“In the modern day, we usually see sharks of this size scavenging on animals larger than themselves,” Kriwet said.

“And if they do attack, they are often attacking large animals that are already wounded.”

DePaul University’s Shimada said he thinks the plesiosaur was dead or nearly so.

“A healthy plesiosaur,” he said, “would have badly beat up these sharks.”

Findings reported last week at the annual meeting of the Society of Vertebrate Paleontology in Bristol, England,

Tags reveal white sharks have neighbourhoods in the north Pacific, say Stanford researchers: here.

Brown shyshark (Haploblepharus fuscus): here.

US soldiers kill 13-year-old Afghan boy

From the site of the Revolutionary Association of the Women of Afghanistan:

US soldiers gun down schoolboy in Paktika

The teenager was hit in the head by foreign soldiers.

Obaid Kharotai

SHARAN: US forces shot dead a schoolboy on his way home in the southeastern province of Paktika on Monday, the victim’s father said.

Ghulam Shah, father of the 13-year-old Zeeshan, told Pajhwok Afghan News his son was returning home on a bicycle from school. He alleged NATO-led soldiers opened fire on the boy in Madatkhel area on the outskirts of Sharan, the provincial capital.

“No one can ask American troops about the killings of our sons, brothers and sisters,” an angry Ghulam Shah said, adding that his son also worked with a mechanic in the main Sharan bazaar during his free time.

A Sharan Civil Hospital employee, Najibullah, confirmed receiving Zeeshan’s bullet-riddled body. The teenager was hit in the head by foreign soldiers. The ISAF press office in the eastern zone also confirmed the incident and admitted it was a mistaken firing incident.

USA: Anti-war cafe opens in the shadow of Fort Hood: here.

Torosaurus, Triceratops, the same species?

From Scientific American:

Sep 28, 2009 12:00 PM

Are Torosaurus and Triceratops one and the same?

By Kate Wong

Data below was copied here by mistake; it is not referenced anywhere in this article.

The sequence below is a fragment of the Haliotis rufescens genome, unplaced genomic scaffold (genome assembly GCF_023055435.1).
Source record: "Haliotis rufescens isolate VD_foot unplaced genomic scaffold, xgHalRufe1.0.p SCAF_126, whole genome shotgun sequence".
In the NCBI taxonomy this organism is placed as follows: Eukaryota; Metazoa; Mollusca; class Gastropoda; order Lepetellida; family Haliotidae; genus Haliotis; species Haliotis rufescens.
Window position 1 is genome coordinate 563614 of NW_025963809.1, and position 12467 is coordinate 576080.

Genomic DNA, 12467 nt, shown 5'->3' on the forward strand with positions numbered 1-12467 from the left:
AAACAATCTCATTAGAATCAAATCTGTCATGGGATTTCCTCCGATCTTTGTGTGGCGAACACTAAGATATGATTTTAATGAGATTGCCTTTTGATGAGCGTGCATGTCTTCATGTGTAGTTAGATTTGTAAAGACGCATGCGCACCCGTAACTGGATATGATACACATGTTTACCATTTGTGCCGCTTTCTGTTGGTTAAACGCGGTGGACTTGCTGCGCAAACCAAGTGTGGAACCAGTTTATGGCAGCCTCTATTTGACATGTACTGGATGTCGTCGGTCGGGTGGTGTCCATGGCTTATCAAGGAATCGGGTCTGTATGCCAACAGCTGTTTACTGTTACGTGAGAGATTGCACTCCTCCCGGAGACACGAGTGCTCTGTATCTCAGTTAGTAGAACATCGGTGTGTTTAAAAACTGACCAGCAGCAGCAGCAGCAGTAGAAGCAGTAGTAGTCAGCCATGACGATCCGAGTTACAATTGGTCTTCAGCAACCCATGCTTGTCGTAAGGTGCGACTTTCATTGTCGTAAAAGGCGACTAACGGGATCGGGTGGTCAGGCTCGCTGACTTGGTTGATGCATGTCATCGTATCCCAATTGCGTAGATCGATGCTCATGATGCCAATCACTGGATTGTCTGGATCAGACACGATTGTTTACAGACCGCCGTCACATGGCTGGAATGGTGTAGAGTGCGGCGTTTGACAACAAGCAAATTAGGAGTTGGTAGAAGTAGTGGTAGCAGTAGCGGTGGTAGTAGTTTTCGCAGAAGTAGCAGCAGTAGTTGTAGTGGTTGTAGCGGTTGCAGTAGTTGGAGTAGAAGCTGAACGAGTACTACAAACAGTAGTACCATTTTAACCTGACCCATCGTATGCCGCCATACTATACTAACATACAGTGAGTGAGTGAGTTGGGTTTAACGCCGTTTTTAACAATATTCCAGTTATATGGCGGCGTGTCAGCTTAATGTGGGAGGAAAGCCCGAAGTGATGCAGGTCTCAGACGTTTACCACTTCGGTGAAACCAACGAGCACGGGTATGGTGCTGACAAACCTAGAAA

A rare horned dinosaur known as Torosaurus may not be a distinct species after all, according to a presentation given Friday at the annual meeting of the Society of Vertebrate Paleontology in Bristol, England.

Researchers have long recognized similarities between Torosaurus and Triceratops, the main distinctions being that Torosaurus is larger and has an expanded frill at the rear of the skull. But John Scannella, a doctoral student at Montana University, and his advisor, John R. Horner, have found that specimens attributed to the two species actually form a developmental continuum rather than falling into discrete groups. A Triceratops skeleton on display at the American Museum of Natural History in New York City, for example, exhibits a number of skull traits reminiscent of Torosaurus, including thin parietal bones and elongated squamosal bones. In addition, microscope examinations of thin slices of bone from Triceratops and Torosaurus specimens reveal that individuals attributed to Torosaurus are more mature than any of the ones assigned to Triceratops. Scannella and Horner therefore believe that the fossils that have been categorized as Torosaurus are just Triceratops individuals that reached mature adulthood before they died.

Scientists have wondered how two such similar groups could have shared the landscape—both ranged from Colorado to Saskatchewan at the end of the Cretaceous period. If Scanella and Horner are right, the answer is simply that the animals are one and the same species.

But the finding raises the question of why fossil hunters have recovered so few of the mature “Torosaurus” specimens—fewer than a dozen, compared to the many dozens of younger Triceratops. “If Torosaurus is Triceratops, then we’re finding a lot of animals that had a lot of growing up to do,” Scannella comments. Insights may come once researchers determine a more precise age at death for the individuals.

The finding provides more evidence that dinosaur diversity was declining before the animals became extinct, which, Scannella says, supports the idea that something other than an asteroid impact extinguished them.

A three-horned dinosaur long known as Torosaurus may actually represent an adult Triceratops, according to paleontologists: here. And here.